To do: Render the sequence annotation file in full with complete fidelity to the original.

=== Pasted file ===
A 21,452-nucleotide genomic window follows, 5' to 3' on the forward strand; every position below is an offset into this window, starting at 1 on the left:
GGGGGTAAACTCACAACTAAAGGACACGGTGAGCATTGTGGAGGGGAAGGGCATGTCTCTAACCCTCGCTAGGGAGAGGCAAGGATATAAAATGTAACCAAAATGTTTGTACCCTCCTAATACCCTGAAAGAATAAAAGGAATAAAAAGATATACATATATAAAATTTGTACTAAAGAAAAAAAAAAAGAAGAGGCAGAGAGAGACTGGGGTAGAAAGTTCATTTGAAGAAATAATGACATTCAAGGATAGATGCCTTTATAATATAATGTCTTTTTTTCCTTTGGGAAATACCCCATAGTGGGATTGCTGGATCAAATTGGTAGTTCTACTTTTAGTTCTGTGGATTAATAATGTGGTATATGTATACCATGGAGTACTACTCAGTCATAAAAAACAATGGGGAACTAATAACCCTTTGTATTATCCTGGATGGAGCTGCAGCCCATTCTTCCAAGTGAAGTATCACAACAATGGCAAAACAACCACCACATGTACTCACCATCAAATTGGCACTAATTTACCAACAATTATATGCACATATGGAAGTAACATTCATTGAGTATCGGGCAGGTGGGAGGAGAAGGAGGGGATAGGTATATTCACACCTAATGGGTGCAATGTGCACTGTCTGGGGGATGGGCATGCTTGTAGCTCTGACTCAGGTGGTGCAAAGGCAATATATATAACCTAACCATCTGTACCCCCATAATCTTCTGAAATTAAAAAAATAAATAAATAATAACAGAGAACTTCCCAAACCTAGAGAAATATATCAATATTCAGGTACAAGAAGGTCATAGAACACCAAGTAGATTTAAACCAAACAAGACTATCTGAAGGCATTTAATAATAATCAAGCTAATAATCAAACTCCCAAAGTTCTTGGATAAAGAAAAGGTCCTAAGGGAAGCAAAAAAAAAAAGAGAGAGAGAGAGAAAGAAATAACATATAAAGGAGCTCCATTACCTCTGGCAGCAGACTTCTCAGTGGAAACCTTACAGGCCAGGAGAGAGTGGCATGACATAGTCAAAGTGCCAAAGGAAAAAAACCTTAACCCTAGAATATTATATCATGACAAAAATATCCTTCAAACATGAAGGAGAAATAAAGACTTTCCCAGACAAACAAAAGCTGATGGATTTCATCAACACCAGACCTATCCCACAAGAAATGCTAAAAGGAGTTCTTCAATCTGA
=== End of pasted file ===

A 21,452-nucleotide genomic window follows, 5' to 3' on the forward strand; every position below is an offset into this window, starting at 1 on the left:
GGGGGTAAACTCACAACTAAAGGACACGGTGAGCATTGTGGAGGGGAAGGGCATGTCTCTAACCCTCGCTAGGGAGAGGCAAGGATATAAAATGTAACCAAAATGTTTGTACCCTCCTAATACCCTGAAAGAATAAAAGGAATAAAAAGATATACATATATAAAATTTGTACTAAAGAAAAAAAAAAAGAAGAGGCAGAGAGAGACTGGGGTAGAAAGTTCATTTGAAGAAATAATGACATTCAAGGATAGATGCCTTTATAATATAATGTCTTTTTTTCCTTTGGGAAATACCCCATAGTGGGATTGCTGGATCAAATTGGTAGTTCTACTTTTAGTTCTGTGGATTAATAATGTGGTATATGTATACCATGGAGTACTACTCAGTCATAAAAAACAATGGGGAACTAATAACCCTTTGTATTATCCTGGATGGAGCTGCAGCCCATTCTTCCAAGTGAAGTATCACAACAATGGCAAAACAACCACCACATGTACTCACCATCAAATTGGCACTAATTTACCAACAATTATATGCACATATGGAAGTAACATTCATTGAGTATCGGGCAGGTGGGAGGAGAAGGAGGGGATAGGTATATTCACACCTAATGGGTGCAATGTGCACTGTCTGGGGGATGGGCATGCTTGTAGCTCTGACTCAGGTGGTGCAAAGGCAATATATATAACCTAACCATCTGTACCCCCATAATCTTCTGAAATTAAAAAAATAAATAAATAATAACAGAGAACTTCCCAAACCTAGAGAAATATATCAATATTCAGGTACAAGAAGGTCATAGAACACCAAGTAGATTTAAACCAAACAAGACTATCTGAAGGCATTTAATAATAATCAAGCTAATAATCAAACTCCCAAAGTTCTTGGATAAAGAAAAGGTCCTAAGGGAAGCAAAAAAAAAAAGAGAGAGAGAGAGAAAGAAATAACATATAAAGGAGCTCCATTACCTCTGGCAGCAGACTTCTCAGTGGAAACCTTACAGGCCAGGAGAGAGTGGCATGACATAGTCAAAGTGCCAAAGGAAAAAAACCTTAACCCTAGAATATTATATCATGACAAAAATATCCTTCAAACATGAAGGAGAAATAAAGACTTTCCCAGACAAACAAAAGCTGATGGATTTCATCAACACCAGACCTATCCCACAAGAAATGCTAAAAGGAGTTCTTCAATCTGA